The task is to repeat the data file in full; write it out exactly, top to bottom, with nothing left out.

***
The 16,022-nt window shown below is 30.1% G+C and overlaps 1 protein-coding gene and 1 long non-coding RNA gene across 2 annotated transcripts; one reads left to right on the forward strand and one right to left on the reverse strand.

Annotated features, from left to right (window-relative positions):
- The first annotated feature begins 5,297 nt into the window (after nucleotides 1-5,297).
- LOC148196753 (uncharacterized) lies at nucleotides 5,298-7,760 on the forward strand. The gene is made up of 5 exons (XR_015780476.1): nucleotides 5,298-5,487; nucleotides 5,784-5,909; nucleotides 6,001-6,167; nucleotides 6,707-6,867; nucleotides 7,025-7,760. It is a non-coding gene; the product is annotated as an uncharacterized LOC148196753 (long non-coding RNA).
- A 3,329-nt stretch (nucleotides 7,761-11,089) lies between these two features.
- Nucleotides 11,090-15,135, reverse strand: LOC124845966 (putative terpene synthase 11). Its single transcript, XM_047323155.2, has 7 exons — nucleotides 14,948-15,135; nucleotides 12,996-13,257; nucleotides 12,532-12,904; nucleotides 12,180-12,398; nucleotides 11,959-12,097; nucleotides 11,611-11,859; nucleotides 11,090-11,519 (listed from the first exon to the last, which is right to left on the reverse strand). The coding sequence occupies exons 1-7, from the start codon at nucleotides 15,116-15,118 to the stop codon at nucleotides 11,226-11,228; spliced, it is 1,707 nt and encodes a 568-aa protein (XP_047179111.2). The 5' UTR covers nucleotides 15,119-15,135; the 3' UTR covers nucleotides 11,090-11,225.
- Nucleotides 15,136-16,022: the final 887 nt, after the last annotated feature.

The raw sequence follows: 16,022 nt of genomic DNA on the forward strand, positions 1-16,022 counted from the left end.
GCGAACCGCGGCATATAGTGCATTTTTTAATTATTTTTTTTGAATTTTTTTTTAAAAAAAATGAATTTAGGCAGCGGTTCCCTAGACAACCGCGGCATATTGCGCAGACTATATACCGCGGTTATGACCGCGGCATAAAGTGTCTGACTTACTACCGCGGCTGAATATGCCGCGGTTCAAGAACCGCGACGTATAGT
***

The 16,022-nt window shown below is 30.1% G+C and overlaps 1 protein-coding gene and 1 long non-coding RNA gene across 2 annotated transcripts; one reads left to right on the forward strand and one right to left on the reverse strand.

Annotated features, from left to right (window-relative positions):
- The first annotated feature begins 5,297 nt into the window (after nucleotides 1-5,297).
- LOC148196753 (uncharacterized) lies at nucleotides 5,298-7,760 on the forward strand. The gene is made up of 5 exons (XR_015780476.1): nucleotides 5,298-5,487; nucleotides 5,784-5,909; nucleotides 6,001-6,167; nucleotides 6,707-6,867; nucleotides 7,025-7,760. It is a non-coding gene; the product is annotated as an uncharacterized LOC148196753 (long non-coding RNA).
- A 3,329-nt stretch (nucleotides 7,761-11,089) lies between these two features.
- Nucleotides 11,090-15,135, reverse strand: LOC124845966 (putative terpene synthase 11). Its single transcript, XM_047323155.2, has 7 exons — nucleotides 14,948-15,135; nucleotides 12,996-13,257; nucleotides 12,532-12,904; nucleotides 12,180-12,398; nucleotides 11,959-12,097; nucleotides 11,611-11,859; nucleotides 11,090-11,519 (listed from the first exon to the last, which is right to left on the reverse strand). The coding sequence occupies exons 1-7, from the start codon at nucleotides 15,116-15,118 to the stop codon at nucleotides 11,226-11,228; spliced, it is 1,707 nt and encodes a 568-aa protein (XP_047179111.2). The 5' UTR covers nucleotides 15,119-15,135; the 3' UTR covers nucleotides 11,090-11,225.
- Nucleotides 15,136-16,022: the final 887 nt, after the last annotated feature.

The raw sequence follows: 16,022 nt of genomic DNA on the forward strand, positions 1-16,022 counted from the left end.
GCGAACCGCGGCATATAGTGCATTTTTTAATTATTTTTTTTGAATTTTTTTTTAAAAAAAATGAATTTAGGCAGCGGTTCCCTAGACAACCGCGGCATATTGCGCAGACTATATACCGCGGTTATGACCGCGGCATAAAGTGTCTGACTTACTACCGCGGCTGAATATGCCGCGGTTCAAGAACCGCGACGTATAGT